Lucinda Bliss conceptualized her latest art project while quarantined in her Paris hotel room Nov. 14, 2015 — one day after the terrorist attack that killed 130 people and injured more than 350.
At the time, Bliss, interim dean of graduate studies at the New Hampshire Institute of Art, had been visiting the city with her mother, writer Alison Hawthorne Deming, to research a matriarchal lineage project. She said during a recent interview at the Bridge Cafe that the experience was particularly terrifying because she could have easily been a victim, had she known one of her favorite bands as a teen, Eagles of Death Metal, was playing nearby.
But she didn’t, and so she wasn’t present for the concert’s mass shooting. Instead, she was stuck in Hotel Henriette, which was in lockdown for 24 hours following the attack. Bliss felt scared — and not just of terrorists.
“All around the globe, all of a sudden, politicians were talking about closing borders,” Bliss said. “To my mind, it was a scary political shift.”
A few days prior, Bliss had received an email from Nat May, director of Space Gallery in Portland, Maine, about applying for a Kindling Fund grant, aimed at supporting innovative, artist-organized projects in Maine.
She initially thought she might submit a project dealing with borders and boundaries, a topic of interest for a while, but was uncertain how she might fine-tune the details. All of a sudden, she had time and inspiration.
“I just wrote this grant all day long. I think I submitted it at the last minute — 11:59 p.m. that day, and it was due at midnight,” Bliss said. “Normally, I’m a very careful writer. But when I wrote that grant, I was mad and upset and afraid.”
Her proposal was “Tracking the Border,” an interdisciplinary project based on the navigation of the 611 miles along the border separating Canada and Maine. It involved traveling those miles by running, paddling, cross-country skiing and snowshoeing while engaging in dialogue with various individuals on border issues — like natives, foresters, geologists and border patrol officers. The artwork would come from her response.
Bliss, who splits her time between Manchester and Bath, Maine, chose this border due to its “fascinating history,” and because the Kindling Fund is aimed at Maine-based projects.
“For the Sept. 11 attacks, terrorists came through Canada to the Portland Airport. So there is sort of a connection to border patrolling and how that’s shifted in the last 17 years,” Bliss said.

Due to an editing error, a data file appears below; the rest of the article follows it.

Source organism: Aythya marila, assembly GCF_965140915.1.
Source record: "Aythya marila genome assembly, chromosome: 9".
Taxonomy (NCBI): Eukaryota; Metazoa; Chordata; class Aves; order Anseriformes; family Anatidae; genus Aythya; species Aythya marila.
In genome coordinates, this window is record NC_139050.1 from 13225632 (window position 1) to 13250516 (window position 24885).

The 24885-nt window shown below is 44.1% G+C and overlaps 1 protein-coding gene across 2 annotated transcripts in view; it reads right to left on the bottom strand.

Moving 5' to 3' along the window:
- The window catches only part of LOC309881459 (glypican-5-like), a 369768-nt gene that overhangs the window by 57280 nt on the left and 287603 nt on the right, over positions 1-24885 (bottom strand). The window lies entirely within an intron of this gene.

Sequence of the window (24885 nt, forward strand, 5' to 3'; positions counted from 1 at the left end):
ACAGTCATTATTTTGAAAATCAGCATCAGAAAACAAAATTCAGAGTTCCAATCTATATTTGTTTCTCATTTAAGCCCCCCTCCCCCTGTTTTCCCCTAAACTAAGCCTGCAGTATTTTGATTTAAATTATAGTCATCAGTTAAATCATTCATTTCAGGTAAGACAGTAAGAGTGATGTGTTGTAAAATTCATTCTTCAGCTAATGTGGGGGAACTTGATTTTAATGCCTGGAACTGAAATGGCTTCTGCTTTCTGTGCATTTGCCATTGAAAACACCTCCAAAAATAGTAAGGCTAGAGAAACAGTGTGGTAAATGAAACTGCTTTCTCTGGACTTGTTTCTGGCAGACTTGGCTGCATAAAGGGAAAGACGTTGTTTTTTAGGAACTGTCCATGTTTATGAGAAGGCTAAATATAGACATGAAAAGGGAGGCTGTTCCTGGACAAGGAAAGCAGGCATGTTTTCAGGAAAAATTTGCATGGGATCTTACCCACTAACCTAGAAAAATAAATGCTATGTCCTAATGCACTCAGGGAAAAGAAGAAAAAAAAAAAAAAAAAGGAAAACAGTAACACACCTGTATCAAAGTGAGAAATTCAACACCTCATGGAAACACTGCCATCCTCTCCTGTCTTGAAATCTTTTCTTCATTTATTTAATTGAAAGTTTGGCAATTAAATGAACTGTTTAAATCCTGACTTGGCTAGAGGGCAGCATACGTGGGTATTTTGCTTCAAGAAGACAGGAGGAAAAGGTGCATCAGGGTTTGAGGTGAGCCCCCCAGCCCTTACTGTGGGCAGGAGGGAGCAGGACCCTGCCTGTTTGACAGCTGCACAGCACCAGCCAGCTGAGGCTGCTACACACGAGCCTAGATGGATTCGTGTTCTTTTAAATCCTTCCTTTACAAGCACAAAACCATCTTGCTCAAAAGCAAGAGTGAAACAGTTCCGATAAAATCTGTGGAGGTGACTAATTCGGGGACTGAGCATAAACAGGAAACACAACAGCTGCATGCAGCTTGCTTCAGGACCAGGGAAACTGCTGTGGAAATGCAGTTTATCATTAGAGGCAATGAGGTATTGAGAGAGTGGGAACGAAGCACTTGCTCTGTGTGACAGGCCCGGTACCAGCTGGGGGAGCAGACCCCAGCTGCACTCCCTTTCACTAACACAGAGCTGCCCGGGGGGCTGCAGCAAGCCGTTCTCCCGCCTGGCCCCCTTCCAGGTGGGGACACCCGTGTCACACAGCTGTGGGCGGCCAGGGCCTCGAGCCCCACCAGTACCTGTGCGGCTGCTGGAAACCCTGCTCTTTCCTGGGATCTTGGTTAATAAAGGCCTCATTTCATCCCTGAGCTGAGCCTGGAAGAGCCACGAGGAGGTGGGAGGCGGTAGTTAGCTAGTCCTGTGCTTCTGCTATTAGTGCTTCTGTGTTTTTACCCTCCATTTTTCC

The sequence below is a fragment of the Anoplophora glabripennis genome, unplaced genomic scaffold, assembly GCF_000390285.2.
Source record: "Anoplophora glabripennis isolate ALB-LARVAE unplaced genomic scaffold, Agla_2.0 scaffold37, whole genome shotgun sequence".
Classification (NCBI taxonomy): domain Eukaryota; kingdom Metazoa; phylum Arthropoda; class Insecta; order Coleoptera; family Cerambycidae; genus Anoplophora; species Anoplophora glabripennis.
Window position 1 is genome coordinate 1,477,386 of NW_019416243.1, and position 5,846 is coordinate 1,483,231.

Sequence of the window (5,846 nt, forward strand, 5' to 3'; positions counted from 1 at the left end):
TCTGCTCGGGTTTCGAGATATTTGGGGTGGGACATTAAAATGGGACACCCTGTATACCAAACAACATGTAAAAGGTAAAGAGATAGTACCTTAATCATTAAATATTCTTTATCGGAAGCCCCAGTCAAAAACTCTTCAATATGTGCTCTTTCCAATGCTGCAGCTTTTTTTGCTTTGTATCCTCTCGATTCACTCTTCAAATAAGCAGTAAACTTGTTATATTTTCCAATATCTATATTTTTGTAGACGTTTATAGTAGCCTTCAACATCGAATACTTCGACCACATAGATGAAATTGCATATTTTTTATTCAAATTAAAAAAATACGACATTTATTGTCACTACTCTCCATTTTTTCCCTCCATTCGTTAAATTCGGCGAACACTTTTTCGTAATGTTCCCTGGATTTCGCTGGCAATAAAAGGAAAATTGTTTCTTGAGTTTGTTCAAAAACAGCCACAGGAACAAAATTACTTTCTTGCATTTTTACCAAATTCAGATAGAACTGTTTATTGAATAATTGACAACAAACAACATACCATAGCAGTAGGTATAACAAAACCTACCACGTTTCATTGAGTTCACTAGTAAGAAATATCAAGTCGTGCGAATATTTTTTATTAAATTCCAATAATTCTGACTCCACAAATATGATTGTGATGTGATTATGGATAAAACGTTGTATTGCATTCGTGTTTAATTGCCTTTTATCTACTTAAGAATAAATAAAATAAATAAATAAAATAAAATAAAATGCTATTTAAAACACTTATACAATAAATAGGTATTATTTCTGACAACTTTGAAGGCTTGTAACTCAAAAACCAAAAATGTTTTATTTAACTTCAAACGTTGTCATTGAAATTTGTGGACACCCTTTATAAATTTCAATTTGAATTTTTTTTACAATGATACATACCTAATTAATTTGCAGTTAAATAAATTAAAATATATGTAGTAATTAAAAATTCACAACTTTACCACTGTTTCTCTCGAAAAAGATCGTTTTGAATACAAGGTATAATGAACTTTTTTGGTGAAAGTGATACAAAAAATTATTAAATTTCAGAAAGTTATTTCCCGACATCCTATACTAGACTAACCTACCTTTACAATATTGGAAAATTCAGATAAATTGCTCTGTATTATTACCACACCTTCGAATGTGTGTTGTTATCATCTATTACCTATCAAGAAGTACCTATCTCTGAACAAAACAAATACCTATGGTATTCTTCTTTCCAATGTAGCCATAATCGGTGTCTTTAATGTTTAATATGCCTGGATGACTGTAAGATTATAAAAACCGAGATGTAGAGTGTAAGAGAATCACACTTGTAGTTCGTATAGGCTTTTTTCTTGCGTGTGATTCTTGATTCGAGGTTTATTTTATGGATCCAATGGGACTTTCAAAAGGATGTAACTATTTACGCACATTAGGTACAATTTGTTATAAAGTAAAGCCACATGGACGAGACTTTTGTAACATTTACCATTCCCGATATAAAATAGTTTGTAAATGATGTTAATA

To her delight, the project was over-funded. Research began in January 2016 and continued throughout the year via back-and-forth trips, during which she still worked her NHIA and Colby College (where she’s a visiting assistant professor) jobs.
The resulting artwork is on view at Common Street Arts in Waterville, Maine, through Feb. 25, and comprises 10 mixed media drawings, an installation, 12 photographs, 81 small drawings and a slideshow documenting her journey. Many pieces incorporate nude self portraits and the Maine border in some way, aesthetically or otherwise. She presents a lecture on the project, “611 Miles: An Interrogation of Political, Natural and Interior Borders,” at LaBelle Winery Sunday, Feb. 19, at 3 p.m.
Bliss heard all kinds of stories while working on “Tracking the Border,” from childhood tales about swimming across the border to narratives about grandparents crossing over illegally to find work. Drawing is what Bliss teaches, and it’s usually the form her work takes, but it seemed right to use different media in interpreting her experience.
“I think one of the reasons I ended up doing nudes is that my work was so physical. It was about the feeling of running and exploring space,” she said. “I was surprised the work took so many different forms. And that was really satisfying. I really believe that artists box themselves in too much.”
Bliss realized early on she’d need to alter research plans as well. She’d imagined her journey would incorporate chronological movement from one end of the border to the other, and as a regular runner, she thought she was capable of doing so. But the border was more wild than she expected.
“It would take my entire life to navigate that actual terrain!” she said. “Because of how it’s forested, and how the underbrush has grown back up, you really can’t get through it with your body. You need hatchets! Just to move 20 feet would take a tremendous amount of time.”
She hopes her project encourages a dialogue about the world’s dispute of borders, which has been of interest to her for a while. A few years ago, she collaborated with the Maine Farmland Trust to create art inspired by runs traveling farmland borders, using her own perception and the shapes that came up on her Garmin.
“[The farmers] knew their land so well — they’d say, ‘Run to the old cedar grove. Then turn right. Then you’re going to hit a stone wall. Then you want to go until you hit the barbed wire fence,’” Bliss said. “They would think it was easy to navigate, and it never was.”